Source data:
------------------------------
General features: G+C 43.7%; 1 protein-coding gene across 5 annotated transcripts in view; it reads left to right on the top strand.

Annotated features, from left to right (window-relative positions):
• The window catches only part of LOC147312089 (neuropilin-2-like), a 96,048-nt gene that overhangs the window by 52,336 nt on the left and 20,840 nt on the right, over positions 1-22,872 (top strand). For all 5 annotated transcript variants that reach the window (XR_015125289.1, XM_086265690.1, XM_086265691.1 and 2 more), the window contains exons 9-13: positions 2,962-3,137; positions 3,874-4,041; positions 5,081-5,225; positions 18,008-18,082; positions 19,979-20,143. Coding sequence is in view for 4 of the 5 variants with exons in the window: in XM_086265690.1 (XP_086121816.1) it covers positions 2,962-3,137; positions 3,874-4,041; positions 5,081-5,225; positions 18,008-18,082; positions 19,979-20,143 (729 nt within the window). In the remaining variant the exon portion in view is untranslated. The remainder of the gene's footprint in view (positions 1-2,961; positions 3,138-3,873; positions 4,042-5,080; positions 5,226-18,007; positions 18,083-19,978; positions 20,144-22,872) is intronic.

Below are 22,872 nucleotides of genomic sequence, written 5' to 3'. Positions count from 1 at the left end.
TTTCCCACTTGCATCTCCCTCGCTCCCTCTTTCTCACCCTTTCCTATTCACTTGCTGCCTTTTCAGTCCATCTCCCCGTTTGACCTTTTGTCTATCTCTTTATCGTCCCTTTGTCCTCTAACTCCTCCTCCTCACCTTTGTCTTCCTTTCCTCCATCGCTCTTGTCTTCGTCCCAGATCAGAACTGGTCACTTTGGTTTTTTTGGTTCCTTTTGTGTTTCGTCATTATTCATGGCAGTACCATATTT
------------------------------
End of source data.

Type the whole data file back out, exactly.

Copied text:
General features: G+C 43.7%; 1 protein-coding gene across 5 annotated transcripts in view; it reads left to right on the top strand.

Annotated features, from left to right (window-relative positions):
• The window catches only part of LOC147312089 (neuropilin-2-like), a 96,048-nt gene that overhangs the window by 52,336 nt on the left and 20,840 nt on the right, over positions 1-22,872 (top strand). For all 5 annotated transcript variants that reach the window (XR_015125289.1, XM_086265690.1, XM_086265691.1 and 2 more), the window contains exons 9-13: positions 2,962-3,137; positions 3,874-4,041; positions 5,081-5,225; positions 18,008-18,082; positions 19,979-20,143. Coding sequence is in view for 4 of the 5 variants with exons in the window: in XM_086265690.1 (XP_086121816.1) it covers positions 2,962-3,137; positions 3,874-4,041; positions 5,081-5,225; positions 18,008-18,082; positions 19,979-20,143 (729 nt within the window). In the remaining variant the exon portion in view is untranslated. The remainder of the gene's footprint in view (positions 1-2,961; positions 3,138-3,873; positions 4,042-5,080; positions 5,226-18,007; positions 18,083-19,978; positions 20,144-22,872) is intronic.

Below are 22,872 nucleotides of genomic sequence, written 5' to 3'. Positions count from 1 at the left end.
TTTCCCACTTGCATCTCCCTCGCTCCCTCTTTCTCACCCTTTCCTATTCACTTGCTGCCTTTTCAGTCCATCTCCCCGTTTGACCTTTTGTCTATCTCTTTATCGTCCCTTTGTCCTCTAACTCCTCCTCCTCACCTTTGTCTTCCTTTCCTCCATCGCTCTTGTCTTCGTCCCAGATCAGAACTGGTCACTTTGGTTTTTTTGGTTCCTTTTGTGTTTCGTCATTATTCATGGCAGTACCATATTT